(Of course, most of us probably go back and forth or employ a mix of styles. I certainly read stuff in the fantasy genre from an SI perspective, because fantasy is fun and escapist to me, not serious).

    I'd also argue that there's a distinction between high and low art, and that there's more to literary criticism than saying 'a story is only good or bad based on whether it's technically competent and scratches one's itch. Otherwise, it's totally subjective.' I have a hard time squaring that claim with things you've said elsewhere, with all the writing advice provided by DLP, and with the fact that most people agree that a literary canon exists, even if the concept is amorphous.

    But we can agree to disagree on that last bit. Have I otherwise misunderstood your position? It's an interesting topic.

    --

    More on topic, the idea of slash doesn't bother me, even though I read fantasy from an SI perspective. As long as it's not the sexually graphic kind, or written in 'the slash style,' then no problemo. The trouble is that I don't think I've ever encountered such a story. If the Harry Potter character in a fic by, say, nonjon, the Santi, or Joe, turned out to be gay, I'd have no trouble reading it. But does that story exist?

    I could read a good adventure story from Dumbledore's POV that includes a romance with Grindelwald, so long as that isn't the sole focus. Does that story exist either?
     
  3. Gengar

    Gengar Degenerate Shrimp –§ Prestigious §– DLP Supporter

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    If the Amazon emails to me admonishing me on my return policy are anything to go by, it's that reading fantasy fiction with an SI slant is...hard. I've lost count of the amount of times I've deleted an audiobook in disgust after a particularly stupid or whiny characters strains my 'SI-Credulity-Index' too far.


    It could also mean that Audible reviews are hot garbage and not fit for purpose.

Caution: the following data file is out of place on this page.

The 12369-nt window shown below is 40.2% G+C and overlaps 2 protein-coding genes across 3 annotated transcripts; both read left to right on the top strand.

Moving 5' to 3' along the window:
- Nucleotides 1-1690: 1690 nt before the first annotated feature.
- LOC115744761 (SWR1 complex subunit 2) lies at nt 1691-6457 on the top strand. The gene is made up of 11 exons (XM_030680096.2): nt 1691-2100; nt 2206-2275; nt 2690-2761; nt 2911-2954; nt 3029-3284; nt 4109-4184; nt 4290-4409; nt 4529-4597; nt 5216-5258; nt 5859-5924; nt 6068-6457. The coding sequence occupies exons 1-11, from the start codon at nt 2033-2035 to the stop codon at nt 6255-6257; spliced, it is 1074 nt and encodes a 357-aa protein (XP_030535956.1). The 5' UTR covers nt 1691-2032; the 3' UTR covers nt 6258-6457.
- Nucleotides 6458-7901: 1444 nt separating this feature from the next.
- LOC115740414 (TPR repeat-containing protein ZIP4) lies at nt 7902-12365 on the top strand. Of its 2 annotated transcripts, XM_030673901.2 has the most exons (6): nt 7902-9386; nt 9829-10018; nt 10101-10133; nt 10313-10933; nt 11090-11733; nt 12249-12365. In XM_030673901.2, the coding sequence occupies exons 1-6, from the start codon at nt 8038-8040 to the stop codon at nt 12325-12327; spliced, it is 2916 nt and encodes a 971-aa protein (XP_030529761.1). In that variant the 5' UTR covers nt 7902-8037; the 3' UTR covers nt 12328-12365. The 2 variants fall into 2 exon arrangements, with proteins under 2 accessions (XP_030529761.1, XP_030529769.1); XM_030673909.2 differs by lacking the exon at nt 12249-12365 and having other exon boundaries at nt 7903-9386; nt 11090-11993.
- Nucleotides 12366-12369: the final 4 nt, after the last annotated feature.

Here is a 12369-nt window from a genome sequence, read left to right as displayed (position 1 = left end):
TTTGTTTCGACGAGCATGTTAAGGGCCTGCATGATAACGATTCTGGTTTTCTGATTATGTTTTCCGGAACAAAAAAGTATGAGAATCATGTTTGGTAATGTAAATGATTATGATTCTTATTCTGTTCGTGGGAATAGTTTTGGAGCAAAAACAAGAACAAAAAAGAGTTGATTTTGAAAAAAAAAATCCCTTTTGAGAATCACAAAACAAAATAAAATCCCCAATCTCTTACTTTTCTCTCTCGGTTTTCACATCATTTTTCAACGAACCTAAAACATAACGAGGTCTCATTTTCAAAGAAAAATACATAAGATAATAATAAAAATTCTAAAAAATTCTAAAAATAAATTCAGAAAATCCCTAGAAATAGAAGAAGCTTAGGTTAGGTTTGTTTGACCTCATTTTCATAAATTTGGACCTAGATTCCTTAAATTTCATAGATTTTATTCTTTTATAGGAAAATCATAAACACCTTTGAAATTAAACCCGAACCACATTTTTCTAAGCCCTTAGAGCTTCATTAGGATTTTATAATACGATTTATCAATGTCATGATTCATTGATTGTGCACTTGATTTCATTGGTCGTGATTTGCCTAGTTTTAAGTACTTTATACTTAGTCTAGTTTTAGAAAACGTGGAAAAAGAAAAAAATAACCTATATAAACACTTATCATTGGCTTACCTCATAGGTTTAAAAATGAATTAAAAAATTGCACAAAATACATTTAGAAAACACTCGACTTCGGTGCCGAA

As to Lindsey's point, it's also made me realize how hard it must be for people like me who are gay or trans. They're far, far less served for options than I am and even I feel like I need to scrape the bottom of the barrel far too often.
     
  4. moribund_helix

    moribund_helix Third Year

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    @darklordmike I love your abridged version of the conversation. I understand much of the conversation the same way as you, but I believe Taure views it differently and that your main difference stems from the following misunderstanding(?).

    Taure can correctly claim that there are some criteria for distinguishing a better story from a worse one. He can argue that a story that isn't for him will just not be reviewed by him or others who have the same issues. I won't get into the several ways one can judge a literary work for its merits, but there are obviously differences in quality between works.

    Now, what Taure does not realize, and I believe it is the reason behind your dispute, is that in this post (at least) two rationales are given for not liking a slash story. But the "type of reader" is actually about admitting the reader's limitations and the "slash style" argues for actual bad storytelling in (most of) these stories. But while the first reason is about the reader's deficiency and the second about the story's, when presented like so, there's an implicit assumption that both are about the story's shortcomings.

    To me the most interesting part that surfaced is that people experience reading so differently, I've never considered myself a self insert or third party reader and I've never been troubled about the protagonist doing stuff I wouldn't etc, while being completely immersed in the story (to such a degree that I'd lose all sense of time and space).

    -------
    I understand exactly the same, and this is such a preposterous position that I can't even understand how someone goes about defending it.
     
    Last edited: Sep 29, 2021
  5. Testamentary

    Testamentary First Year

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    Well, gonna jump in with my perspective, which may add a layer to the whole "SI Reader" thing. As a man who is attracted to other men (albeit, not exclusively), I find most slash utterly unreadable. Even though the experience being described should be eminently relatable to me, it usually just feels bizarre and fetishistic. Like, slash ship characters are almost never fully realized representations of same-sex relationships, in the same way that lesbian porn isn't the pinnacle of lesbian storytelling. Slash fic is for the straight female gaze, and most slash writers are working with that in mind, whether consciously or not. Anyways, I don't have a coherent argument here, just a collection of poorly organized thoughts I slapped together on my lunch break.
     
  6. FitzDizzyspells

    FitzDizzyspells Sixth Year DLP Supporter ⭐⭐

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    This is easily one of the most valid criticisms when it comes to slash. It's leveled often, and rightly so.